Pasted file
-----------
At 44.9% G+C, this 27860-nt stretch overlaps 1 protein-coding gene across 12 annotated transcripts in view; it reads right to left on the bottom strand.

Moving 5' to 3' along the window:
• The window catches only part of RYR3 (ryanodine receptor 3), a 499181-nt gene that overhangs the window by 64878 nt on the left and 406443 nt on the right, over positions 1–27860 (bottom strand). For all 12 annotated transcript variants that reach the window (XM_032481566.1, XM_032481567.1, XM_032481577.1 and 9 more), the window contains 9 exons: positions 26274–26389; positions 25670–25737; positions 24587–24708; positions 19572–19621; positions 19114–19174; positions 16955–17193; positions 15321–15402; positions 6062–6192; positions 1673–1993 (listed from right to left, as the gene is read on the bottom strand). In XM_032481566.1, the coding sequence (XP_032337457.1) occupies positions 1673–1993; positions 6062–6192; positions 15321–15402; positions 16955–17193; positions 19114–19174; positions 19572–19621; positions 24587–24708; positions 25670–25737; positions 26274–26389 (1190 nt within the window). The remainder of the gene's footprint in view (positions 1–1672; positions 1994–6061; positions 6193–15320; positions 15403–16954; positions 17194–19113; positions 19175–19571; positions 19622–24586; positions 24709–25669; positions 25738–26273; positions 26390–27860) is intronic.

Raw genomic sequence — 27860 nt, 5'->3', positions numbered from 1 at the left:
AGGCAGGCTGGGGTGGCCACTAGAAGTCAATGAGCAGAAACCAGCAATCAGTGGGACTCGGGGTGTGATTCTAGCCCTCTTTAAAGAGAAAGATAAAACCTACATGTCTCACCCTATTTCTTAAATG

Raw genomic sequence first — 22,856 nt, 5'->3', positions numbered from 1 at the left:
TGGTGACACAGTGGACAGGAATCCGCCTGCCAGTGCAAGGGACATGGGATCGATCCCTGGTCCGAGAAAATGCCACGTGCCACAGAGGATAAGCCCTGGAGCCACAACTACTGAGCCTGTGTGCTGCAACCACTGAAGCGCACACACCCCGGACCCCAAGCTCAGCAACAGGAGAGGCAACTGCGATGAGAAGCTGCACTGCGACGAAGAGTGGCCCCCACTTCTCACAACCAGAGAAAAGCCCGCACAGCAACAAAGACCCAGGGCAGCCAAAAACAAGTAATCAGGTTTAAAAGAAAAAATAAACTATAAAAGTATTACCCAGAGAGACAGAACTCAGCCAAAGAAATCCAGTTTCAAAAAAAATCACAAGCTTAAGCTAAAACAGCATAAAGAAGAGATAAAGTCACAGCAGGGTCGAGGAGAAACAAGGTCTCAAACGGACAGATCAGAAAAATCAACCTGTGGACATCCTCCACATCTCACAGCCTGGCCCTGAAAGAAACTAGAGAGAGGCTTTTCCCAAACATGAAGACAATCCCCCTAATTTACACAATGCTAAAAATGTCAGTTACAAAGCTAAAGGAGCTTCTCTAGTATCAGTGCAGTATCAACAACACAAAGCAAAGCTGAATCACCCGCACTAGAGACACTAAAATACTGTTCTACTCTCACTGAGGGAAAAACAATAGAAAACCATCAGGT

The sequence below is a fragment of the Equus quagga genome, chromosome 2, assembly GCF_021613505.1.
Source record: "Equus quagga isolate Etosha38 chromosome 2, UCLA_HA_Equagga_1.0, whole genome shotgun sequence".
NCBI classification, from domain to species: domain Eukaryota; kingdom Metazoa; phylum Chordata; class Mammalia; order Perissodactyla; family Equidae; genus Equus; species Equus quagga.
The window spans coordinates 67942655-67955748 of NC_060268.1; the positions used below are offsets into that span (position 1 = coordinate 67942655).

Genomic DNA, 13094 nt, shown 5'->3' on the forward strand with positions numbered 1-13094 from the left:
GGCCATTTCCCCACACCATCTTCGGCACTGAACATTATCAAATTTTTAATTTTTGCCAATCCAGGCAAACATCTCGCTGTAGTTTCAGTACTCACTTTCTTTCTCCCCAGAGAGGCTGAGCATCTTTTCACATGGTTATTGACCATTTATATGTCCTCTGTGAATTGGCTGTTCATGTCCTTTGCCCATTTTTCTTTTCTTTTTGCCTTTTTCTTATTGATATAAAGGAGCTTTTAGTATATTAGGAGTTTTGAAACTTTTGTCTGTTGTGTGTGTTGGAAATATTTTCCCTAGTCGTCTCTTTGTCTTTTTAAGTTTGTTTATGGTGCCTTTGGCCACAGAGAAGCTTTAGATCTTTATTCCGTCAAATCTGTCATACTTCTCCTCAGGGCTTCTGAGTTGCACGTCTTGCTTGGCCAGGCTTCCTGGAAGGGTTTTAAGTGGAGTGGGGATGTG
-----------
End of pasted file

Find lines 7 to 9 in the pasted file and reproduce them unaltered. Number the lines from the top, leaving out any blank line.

TGGTGACACAGTGGACAGGAATCCGCCTGCCAGTGCAAGGGACATGGGATCGATCCCTGGTCCGAGAAAATGCCACGTGCCACAGAGGATAAGCCCTGGAGCCACAACTACTGAGCCTGTGTGCTGCAACCACTGAAGCGCACACACCCCGGACCCCAAGCTCAGCAACAGGAGAGGCAACTGCGATGAGAAGCTGCACTGCGACGAAGAGTGGCCCCCACTTCTCACAACCAGAGAAAAGCCCGCACAGCAACAAAGACCCAGGGCAGCCAAAAACAAGTAATCAGGTTTAAAAGAAAAAATAAACTATAAAAGTATTACCCAGAGAGACAGAACTCAGCCAAAGAAATCCAGTTTCAAAAAAAATCACAAGCTTAAGCTAAAACAGCATAAAGAAGAGATAAAGTCACAGCAGGGTCGAGGAGAAACAAGGTCTCAAACGGACAGATCAGAAAAATCAACCTGTGGACATCCTCCACATCTCACAGCCTGGCCCTGAAAGAAACTAGAGAGAGGCTTTTCCCAAACATGAAGACAATCCCCCTAATTTACACAATGCTAAAAATGTCAGTTACAAAGCTAAAGGAGCTTCTCTAGTATCAGTGCAGTATCAACAACACAAAGCAAAGCTGAATCACCCGCACTAGAGACACTAAAATACTGTTCTACTCTCACTGAGGGAAAAACAATAGAAAACCATCAGGT

The sequence below is a fragment of the Equus quagga genome, chromosome 2, assembly GCF_021613505.1.
Source record: "Equus quagga isolate Etosha38 chromosome 2, UCLA_HA_Equagga_1.0, whole genome shotgun sequence".